Maximum-Source-Block-Length:  a non-negative integer less than 2^^16.

   Max-Number-of-Encoding-Symbols:  a non-negative integer less than
      2^^16

   Note that the semantics for the above elements are defined in [2] and
   are not duplicated here.

   The encoded Common FEC Object Transmission information is defined in
   Figure 6.















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       0                   1                   2                   3
       0 1 2 3 4 5 6 7 8 9 0 1 2 3 4 5 6 7 8 9 0 1 2 3 4 5 6 7 8 9 0 1
      +-+-+-+-+-+-+-+-+-+-+-+-+-+-+-+-+-+-+-+-+-+-+-+-+-+-+-+-+-+-+-+-+
      |                      Transfer Length                          |
      +                               +-+-+-+-+-+-+-+-+-+-+-+-+-+-+-+-+
      |                               |         FEC Instance ID       |
      +-+-+-+-+-+-+-+-+-+-+-+-+-+-+-+-+-+-+-+-+-+-+-+-+-+-+-+-+-+-+-+-+
      |    Encoding Symbol Length     |  Maximum Source Block Length  |
      +-+-+-+-+-+-+-+-+-+-+-+-+-+-+-+-+-+-+-+-+-+-+-+-+-+-+-+-+-+-+-+-+
      | Max. Num. of Encoding Symbols |
      +-+-+-+-+-+-+-+-+-+-+-+-+-+-+-+-+

      Figure 6: FEC OTI format for Small Block Systematic FEC Scheme

   All Encoding Symbols of a transport object MUST have length equal to
   the length specified in the Encoding Symbol Length field, with the
   optional exception of the last source symbol of the last source block
   (so that redundant padding is not mandatory in this last symbol).
   This last source symbol MUST be logically padded out with zeroes when
   another Encoding Symbol is computed based on this source symbol to
   ensure the same interpretation of this Encoding Symbol value by the
   sender and receiver.  However, this padding need not be actually sent
   with the data of the last source symbol.

      Note: this FEC Scheme was first defined in [3] which did not
      require that the Encoding Symbol Length should be the same for
      every source block.  However, no protocols have been defined which
      support variation in the Encoding Symbol Length between source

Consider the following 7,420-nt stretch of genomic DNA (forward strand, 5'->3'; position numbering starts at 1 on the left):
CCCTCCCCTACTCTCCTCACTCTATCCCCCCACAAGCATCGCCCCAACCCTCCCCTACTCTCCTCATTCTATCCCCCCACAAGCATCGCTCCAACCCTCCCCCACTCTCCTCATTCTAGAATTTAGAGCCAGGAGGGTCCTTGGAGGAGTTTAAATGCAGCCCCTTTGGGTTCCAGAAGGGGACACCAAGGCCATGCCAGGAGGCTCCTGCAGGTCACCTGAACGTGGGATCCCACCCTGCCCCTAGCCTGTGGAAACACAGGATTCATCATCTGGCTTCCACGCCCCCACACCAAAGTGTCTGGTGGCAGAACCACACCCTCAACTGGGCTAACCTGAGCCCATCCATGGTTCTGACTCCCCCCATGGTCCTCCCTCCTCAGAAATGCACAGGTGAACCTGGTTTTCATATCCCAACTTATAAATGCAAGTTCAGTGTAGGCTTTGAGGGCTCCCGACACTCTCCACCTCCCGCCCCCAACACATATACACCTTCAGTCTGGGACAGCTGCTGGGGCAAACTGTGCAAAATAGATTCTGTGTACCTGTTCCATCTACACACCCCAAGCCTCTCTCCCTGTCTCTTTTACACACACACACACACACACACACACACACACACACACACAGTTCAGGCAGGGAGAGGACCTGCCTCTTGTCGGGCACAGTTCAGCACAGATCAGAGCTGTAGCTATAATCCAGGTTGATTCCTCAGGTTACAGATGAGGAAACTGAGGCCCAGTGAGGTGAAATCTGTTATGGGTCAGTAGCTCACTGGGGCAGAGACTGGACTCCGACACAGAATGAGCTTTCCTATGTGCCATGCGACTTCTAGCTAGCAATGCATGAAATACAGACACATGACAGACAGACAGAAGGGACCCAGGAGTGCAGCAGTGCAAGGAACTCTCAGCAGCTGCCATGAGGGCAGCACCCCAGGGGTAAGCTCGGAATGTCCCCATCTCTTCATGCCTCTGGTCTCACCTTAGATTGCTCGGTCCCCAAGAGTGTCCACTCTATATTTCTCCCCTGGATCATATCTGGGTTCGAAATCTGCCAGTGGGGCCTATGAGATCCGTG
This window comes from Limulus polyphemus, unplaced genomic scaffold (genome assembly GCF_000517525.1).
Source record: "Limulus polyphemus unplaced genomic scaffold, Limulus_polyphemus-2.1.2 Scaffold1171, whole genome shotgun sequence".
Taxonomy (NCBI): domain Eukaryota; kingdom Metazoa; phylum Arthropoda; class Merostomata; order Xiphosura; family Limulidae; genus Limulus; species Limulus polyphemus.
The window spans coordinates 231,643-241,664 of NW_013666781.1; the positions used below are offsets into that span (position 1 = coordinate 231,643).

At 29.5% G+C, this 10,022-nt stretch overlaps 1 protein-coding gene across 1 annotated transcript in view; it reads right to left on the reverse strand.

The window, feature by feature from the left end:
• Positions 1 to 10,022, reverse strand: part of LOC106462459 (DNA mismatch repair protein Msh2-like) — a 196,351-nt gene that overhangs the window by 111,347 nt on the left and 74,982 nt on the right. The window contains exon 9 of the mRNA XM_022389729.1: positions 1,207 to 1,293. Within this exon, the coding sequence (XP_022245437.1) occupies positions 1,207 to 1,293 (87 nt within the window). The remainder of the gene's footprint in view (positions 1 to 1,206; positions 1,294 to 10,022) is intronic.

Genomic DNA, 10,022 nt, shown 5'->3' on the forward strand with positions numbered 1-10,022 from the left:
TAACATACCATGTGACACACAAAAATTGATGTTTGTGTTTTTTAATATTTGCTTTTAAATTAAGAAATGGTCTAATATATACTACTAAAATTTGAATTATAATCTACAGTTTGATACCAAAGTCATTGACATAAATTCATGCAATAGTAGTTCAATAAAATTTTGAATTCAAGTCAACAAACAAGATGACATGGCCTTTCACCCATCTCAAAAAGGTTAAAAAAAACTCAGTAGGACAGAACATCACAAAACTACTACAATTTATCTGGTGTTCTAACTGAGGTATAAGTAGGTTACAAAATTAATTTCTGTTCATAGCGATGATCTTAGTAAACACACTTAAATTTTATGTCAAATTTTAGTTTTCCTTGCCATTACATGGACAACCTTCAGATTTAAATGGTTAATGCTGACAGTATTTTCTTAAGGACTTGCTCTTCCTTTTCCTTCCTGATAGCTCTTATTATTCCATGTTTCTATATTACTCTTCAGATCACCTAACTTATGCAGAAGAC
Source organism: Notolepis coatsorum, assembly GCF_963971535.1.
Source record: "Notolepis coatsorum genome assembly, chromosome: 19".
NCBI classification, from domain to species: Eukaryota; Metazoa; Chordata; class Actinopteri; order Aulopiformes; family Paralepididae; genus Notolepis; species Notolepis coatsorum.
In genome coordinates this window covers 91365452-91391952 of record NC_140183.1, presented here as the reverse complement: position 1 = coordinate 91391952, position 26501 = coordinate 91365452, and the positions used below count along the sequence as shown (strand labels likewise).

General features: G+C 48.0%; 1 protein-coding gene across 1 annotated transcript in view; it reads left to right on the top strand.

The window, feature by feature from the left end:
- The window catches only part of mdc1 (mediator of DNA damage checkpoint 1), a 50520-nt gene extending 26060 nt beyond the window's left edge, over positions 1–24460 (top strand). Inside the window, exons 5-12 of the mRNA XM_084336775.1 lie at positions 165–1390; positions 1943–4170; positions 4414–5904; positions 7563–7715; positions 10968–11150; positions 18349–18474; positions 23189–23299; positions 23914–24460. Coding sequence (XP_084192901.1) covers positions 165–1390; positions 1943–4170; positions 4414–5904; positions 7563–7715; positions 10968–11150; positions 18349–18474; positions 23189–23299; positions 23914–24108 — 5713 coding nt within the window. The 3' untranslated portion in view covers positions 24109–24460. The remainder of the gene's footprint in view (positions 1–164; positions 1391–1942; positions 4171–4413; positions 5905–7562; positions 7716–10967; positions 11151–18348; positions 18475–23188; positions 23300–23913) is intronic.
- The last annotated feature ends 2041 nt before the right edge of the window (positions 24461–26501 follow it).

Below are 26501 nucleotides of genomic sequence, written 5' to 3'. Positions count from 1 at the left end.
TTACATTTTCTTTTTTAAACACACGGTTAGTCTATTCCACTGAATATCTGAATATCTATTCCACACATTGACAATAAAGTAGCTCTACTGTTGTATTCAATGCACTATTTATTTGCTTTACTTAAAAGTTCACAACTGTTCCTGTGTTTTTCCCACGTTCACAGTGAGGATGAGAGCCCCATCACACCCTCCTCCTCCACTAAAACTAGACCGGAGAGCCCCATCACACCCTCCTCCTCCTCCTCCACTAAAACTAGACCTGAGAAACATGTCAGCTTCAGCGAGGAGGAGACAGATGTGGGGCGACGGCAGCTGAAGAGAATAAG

blocks and thus introduction of a general requirement that the
      Encoding Symbol Length be the same across source blocks (as
      defined here) should not cause backwards compatibility issues and
      will aid interoperability.

5.2.2.3.  Scheme-Specific

   No Scheme-Specific FEC Object Transmission Information elements are
   defined by this FEC Scheme.

5.3.  Procedures

   The algorithm defined in Section 9.1. of [2] MAY be used to partition
   the file into source blocks.

5.4.  FEC Code Specification

   The FEC code specification and the correspondance of Encoding Symbols
   IDs to encoding symbols are defined by specific instances of this
   scheme and so are out of scope of this document.



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6.  Compact FEC Scheme

6.1.  Introduction

   The Compact FEC Scheme is an Under-Specified FEC scheme.  This FEC
   scheme is similar in spirit to the Compact No-Code FEC scheme, except
   that a non-trivial FEC encoding (that is Under-Specified) may be used
   to generate encoding symbol(s) placed in the payload of each packet
   and a corresponding FEC decoder may be used to produce the source
   block from received packets.

6.2.  Formats and Codes

6.2.1.  FEC Payload ID(s)

   The FEC Payload ID format defined in Section 3.2.1 SHALL be used.

6.2.2.  FEC Object Transmission Information

6.2.2.1.  Mandatory

   The mandatory FEC Object Transmission Information element for the
   Compact No-Code FEC Scheme is:

   o  FEC Encoding ID: 130

6.2.2.2.  Common

   The common FEC Object Transmission Information elements and their
   encoding are the same as defined for the Small Block, Large Block and
   Expandable FEC Scheme in Figure 4.

6.2.2.3.  Scheme-Specific

   No Scheme-Specific FEC Object Transmission Information elements are
   defined by this FEC Scheme.

6.3.  Procedures

   The algorithm defined in Section 9.1. of [2] MUST be used to
   partition the file into source blocks.

6.4.  FEC code specification

   The FEC code specification and the correspondance of Encoding Symbols
   IDs to encoding symbols are defined by specific instances of this